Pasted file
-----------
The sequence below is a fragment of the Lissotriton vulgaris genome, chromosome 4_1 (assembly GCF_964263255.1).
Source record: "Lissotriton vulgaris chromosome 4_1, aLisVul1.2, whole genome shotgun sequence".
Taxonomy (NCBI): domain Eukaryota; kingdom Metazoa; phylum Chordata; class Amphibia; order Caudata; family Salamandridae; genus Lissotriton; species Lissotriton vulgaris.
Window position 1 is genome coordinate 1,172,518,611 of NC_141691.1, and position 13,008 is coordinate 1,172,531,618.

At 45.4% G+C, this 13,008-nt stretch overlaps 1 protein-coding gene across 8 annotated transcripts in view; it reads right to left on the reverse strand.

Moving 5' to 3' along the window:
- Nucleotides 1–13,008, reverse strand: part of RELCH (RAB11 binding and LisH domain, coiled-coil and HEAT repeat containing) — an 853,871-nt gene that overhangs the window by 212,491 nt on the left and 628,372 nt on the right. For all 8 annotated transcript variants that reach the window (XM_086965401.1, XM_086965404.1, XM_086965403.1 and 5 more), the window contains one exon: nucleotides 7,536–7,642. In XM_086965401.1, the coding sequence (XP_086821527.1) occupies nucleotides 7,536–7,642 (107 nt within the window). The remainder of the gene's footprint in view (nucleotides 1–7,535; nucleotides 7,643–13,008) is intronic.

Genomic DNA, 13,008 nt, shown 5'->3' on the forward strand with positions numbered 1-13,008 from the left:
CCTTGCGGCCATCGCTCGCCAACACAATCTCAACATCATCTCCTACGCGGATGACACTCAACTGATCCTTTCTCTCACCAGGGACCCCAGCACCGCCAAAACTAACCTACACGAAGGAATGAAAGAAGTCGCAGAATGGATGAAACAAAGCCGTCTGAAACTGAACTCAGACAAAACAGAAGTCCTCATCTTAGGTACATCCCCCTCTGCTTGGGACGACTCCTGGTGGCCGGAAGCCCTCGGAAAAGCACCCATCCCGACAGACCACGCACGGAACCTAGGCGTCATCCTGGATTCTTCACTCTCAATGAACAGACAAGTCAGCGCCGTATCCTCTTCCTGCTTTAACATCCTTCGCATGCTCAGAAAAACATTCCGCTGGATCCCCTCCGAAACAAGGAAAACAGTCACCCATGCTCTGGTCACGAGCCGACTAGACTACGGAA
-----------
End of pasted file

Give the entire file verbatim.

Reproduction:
The sequence below is a fragment of the Lissotriton vulgaris genome, chromosome 4_1 (assembly GCF_964263255.1).
Source record: "Lissotriton vulgaris chromosome 4_1, aLisVul1.2, whole genome shotgun sequence".
Taxonomy (NCBI): domain Eukaryota; kingdom Metazoa; phylum Chordata; class Amphibia; order Caudata; family Salamandridae; genus Lissotriton; species Lissotriton vulgaris.
Window position 1 is genome coordinate 1,172,518,611 of NC_141691.1, and position 13,008 is coordinate 1,172,531,618.

At 45.4% G+C, this 13,008-nt stretch overlaps 1 protein-coding gene across 8 annotated transcripts in view; it reads right to left on the reverse strand.

Moving 5' to 3' along the window:
- Nucleotides 1–13,008, reverse strand: part of RELCH (RAB11 binding and LisH domain, coiled-coil and HEAT repeat containing) — an 853,871-nt gene that overhangs the window by 212,491 nt on the left and 628,372 nt on the right. For all 8 annotated transcript variants that reach the window (XM_086965401.1, XM_086965404.1, XM_086965403.1 and 5 more), the window contains one exon: nucleotides 7,536–7,642. In XM_086965401.1, the coding sequence (XP_086821527.1) occupies nucleotides 7,536–7,642 (107 nt within the window). The remainder of the gene's footprint in view (nucleotides 1–7,535; nucleotides 7,643–13,008) is intronic.

Genomic DNA, 13,008 nt, shown 5'->3' on the forward strand with positions numbered 1-13,008 from the left:
CCTTGCGGCCATCGCTCGCCAACACAATCTCAACATCATCTCCTACGCGGATGACACTCAACTGATCCTTTCTCTCACCAGGGACCCCAGCACCGCCAAAACTAACCTACACGAAGGAATGAAAGAAGTCGCAGAATGGATGAAACAAAGCCGTCTGAAACTGAACTCAGACAAAACAGAAGTCCTCATCTTAGGTACATCCCCCTCTGCTTGGGACGACTCCTGGTGGCCGGAAGCCCTCGGAAAAGCACCCATCCCGACAGACCACGCACGGAACCTAGGCGTCATCCTGGATTCTTCACTCTCAATGAACAGACAAGTCAGCGCCGTATCCTCTTCCTGCTTTAACATCCTTCGCATGCTCAGAAAAACATTCCGCTGGATCCCCTCCGAAACAAGGAAAACAGTCACCCATGCTCTGGTCACGAGCCGACTAGACTACGGAA